Impact of Panama Canal Expansion on the U.S. Intermodal System

The Panama Canal expansion is expected to affect global transportation trade routes. The Panama Canal’s main competitors for shipments from Asia to the U.S. East Coast are the U.S. Intermodal System and the Suez Canal. The Panama Canal is an efficient route, but is reaching its maximum capacity. However, this problem will be resolved by 2014 when the Panama Canal Expansion Project is completed. The Suez Canal route, especially, competes with the Panama Canal in the South and Southeast Asia–U.S. East Coast route due to its shorter navigation time of 21.1 days and its capacity to handle Post-Panamax vessels. The U.S. Intermodal System has the shortest ocean navigation time (Asia to U.S. West Coast) of 12.3 days. Transit time from the West Coast to the East Coast is another 6 days, for a total transit time from Asia to the East Coast of about 18.3 days. However, the reliability of ports and railroads frequently is compromised by labor problems and capacity expansion challenges. For the U.S. Intermodal System to remain competitive in the face of the Panama Canal expansion, further investment in U.S. infrastructure and a more integrated approach is needed to reduced bottlenecks in the system.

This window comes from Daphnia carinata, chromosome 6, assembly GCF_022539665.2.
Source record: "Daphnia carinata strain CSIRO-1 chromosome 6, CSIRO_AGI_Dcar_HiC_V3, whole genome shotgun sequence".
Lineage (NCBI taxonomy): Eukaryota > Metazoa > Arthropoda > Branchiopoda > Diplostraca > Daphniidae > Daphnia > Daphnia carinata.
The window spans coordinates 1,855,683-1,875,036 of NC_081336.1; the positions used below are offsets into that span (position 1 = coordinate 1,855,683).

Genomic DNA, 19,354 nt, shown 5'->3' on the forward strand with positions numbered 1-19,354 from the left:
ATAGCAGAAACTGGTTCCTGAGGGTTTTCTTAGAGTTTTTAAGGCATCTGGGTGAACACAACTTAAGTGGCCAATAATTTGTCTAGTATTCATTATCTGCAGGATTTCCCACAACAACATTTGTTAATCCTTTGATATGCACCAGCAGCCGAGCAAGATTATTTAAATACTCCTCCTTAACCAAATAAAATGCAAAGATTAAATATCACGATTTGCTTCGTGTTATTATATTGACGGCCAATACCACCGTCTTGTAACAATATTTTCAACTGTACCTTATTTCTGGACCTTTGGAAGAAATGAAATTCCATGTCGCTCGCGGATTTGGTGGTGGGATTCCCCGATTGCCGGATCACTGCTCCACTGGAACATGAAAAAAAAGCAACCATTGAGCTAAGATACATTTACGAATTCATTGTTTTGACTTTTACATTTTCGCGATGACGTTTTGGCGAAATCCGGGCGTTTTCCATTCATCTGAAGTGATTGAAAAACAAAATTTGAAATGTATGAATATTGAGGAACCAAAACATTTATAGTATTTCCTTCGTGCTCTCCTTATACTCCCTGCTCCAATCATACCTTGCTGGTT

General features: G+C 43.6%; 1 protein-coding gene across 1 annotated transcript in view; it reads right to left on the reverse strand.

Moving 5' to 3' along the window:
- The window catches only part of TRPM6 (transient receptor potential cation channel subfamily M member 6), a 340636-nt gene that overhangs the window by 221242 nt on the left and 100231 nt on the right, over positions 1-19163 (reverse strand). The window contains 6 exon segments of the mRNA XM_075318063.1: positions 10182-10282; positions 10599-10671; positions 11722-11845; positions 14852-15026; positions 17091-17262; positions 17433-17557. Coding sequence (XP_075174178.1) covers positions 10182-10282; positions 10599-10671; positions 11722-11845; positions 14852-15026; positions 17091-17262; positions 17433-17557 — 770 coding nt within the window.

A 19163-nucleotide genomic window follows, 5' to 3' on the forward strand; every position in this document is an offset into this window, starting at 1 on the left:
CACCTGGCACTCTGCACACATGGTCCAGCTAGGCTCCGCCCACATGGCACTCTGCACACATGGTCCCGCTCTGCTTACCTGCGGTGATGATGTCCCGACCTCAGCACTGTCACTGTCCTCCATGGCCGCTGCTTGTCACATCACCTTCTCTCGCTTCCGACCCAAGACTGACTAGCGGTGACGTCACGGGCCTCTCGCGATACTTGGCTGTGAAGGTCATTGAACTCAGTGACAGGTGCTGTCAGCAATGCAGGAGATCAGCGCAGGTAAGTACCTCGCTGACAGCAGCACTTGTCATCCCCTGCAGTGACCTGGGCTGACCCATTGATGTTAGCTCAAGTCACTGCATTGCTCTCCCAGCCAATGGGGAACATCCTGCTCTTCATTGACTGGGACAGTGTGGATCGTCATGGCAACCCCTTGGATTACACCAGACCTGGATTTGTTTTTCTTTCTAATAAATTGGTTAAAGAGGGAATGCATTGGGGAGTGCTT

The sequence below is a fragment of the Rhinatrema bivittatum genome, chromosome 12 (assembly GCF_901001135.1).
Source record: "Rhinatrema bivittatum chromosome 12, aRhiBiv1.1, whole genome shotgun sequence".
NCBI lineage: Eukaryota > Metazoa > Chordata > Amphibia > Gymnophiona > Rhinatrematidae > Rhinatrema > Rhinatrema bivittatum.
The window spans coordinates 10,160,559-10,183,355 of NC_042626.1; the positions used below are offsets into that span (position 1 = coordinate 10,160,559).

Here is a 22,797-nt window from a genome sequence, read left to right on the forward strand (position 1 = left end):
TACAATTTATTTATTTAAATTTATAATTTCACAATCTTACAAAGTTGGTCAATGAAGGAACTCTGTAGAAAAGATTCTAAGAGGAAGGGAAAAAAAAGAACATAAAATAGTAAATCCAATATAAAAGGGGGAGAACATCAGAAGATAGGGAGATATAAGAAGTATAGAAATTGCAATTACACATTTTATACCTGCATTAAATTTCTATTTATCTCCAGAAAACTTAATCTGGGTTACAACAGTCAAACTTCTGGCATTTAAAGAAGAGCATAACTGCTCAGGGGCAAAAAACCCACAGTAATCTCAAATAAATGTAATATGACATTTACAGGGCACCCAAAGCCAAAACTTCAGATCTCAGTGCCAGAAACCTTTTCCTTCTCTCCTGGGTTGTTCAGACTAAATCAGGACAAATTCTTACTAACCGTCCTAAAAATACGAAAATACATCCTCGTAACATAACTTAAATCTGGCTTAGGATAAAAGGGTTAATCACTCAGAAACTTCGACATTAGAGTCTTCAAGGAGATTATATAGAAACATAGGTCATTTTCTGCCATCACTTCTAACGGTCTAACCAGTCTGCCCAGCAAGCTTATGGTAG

Issue Date:
2010-01
Publication Type:
Report
PURL Identifier:
http://purl.umn.edu/147032
Total Pages:
16




 Record created 2017-04-01, last modified 2017-08-27

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